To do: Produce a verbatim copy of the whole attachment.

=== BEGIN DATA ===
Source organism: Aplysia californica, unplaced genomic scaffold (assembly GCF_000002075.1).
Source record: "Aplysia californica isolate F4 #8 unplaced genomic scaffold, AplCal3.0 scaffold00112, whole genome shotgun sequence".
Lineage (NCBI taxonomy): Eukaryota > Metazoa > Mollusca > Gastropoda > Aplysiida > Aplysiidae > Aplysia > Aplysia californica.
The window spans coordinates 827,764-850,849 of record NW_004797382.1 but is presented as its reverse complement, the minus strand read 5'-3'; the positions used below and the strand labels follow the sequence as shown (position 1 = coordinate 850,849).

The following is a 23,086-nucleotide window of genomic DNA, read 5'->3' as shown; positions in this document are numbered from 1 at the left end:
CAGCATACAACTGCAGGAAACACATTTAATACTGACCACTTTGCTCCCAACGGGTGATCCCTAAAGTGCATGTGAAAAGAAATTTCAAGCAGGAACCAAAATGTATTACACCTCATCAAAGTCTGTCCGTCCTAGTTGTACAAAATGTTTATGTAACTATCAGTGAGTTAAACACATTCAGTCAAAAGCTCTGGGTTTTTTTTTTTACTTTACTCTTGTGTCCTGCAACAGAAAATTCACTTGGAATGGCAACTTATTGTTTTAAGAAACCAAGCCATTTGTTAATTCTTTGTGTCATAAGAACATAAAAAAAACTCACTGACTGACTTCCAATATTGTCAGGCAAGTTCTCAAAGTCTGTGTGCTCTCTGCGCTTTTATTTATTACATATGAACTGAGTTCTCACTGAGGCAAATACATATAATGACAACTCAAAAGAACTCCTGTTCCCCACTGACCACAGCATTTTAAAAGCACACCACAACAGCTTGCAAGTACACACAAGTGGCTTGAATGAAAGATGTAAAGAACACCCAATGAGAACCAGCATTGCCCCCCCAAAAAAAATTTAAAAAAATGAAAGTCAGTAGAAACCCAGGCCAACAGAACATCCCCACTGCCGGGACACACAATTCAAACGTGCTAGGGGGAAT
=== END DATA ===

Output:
Source organism: Aplysia californica, unplaced genomic scaffold (assembly GCF_000002075.1).
Source record: "Aplysia californica isolate F4 #8 unplaced genomic scaffold, AplCal3.0 scaffold00112, whole genome shotgun sequence".
Lineage (NCBI taxonomy): Eukaryota > Metazoa > Mollusca > Gastropoda > Aplysiida > Aplysiidae > Aplysia > Aplysia californica.
The window spans coordinates 827,764-850,849 of record NW_004797382.1 but is presented as its reverse complement, the minus strand read 5'-3'; the positions used below and the strand labels follow the sequence as shown (position 1 = coordinate 850,849).

The following is a 23,086-nucleotide window of genomic DNA, read 5'->3' as shown; positions in this document are numbered from 1 at the left end:
CAGCATACAACTGCAGGAAACACATTTAATACTGACCACTTTGCTCCCAACGGGTGATCCCTAAAGTGCATGTGAAAAGAAATTTCAAGCAGGAACCAAAATGTATTACACCTCATCAAAGTCTGTCCGTCCTAGTTGTACAAAATGTTTATGTAACTATCAGTGAGTTAAACACATTCAGTCAAAAGCTCTGGGTTTTTTTTTTTACTTTACTCTTGTGTCCTGCAACAGAAAATTCACTTGGAATGGCAACTTATTGTTTTAAGAAACCAAGCCATTTGTTAATTCTTTGTGTCATAAGAACATAAAAAAAACTCACTGACTGACTTCCAATATTGTCAGGCAAGTTCTCAAAGTCTGTGTGCTCTCTGCGCTTTTATTTATTACATATGAACTGAGTTCTCACTGAGGCAAATACATATAATGACAACTCAAAAGAACTCCTGTTCCCCACTGACCACAGCATTTTAAAAGCACACCACAACAGCTTGCAAGTACACACAAGTGGCTTGAATGAAAGATGTAAAGAACACCCAATGAGAACCAGCATTGCCCCCCCAAAAAAAATTTAAAAAAATGAAAGTCAGTAGAAACCCAGGCCAACAGAACATCCCCACTGCCGGGACACACAATTCAAACGTGCTAGGGGGAAT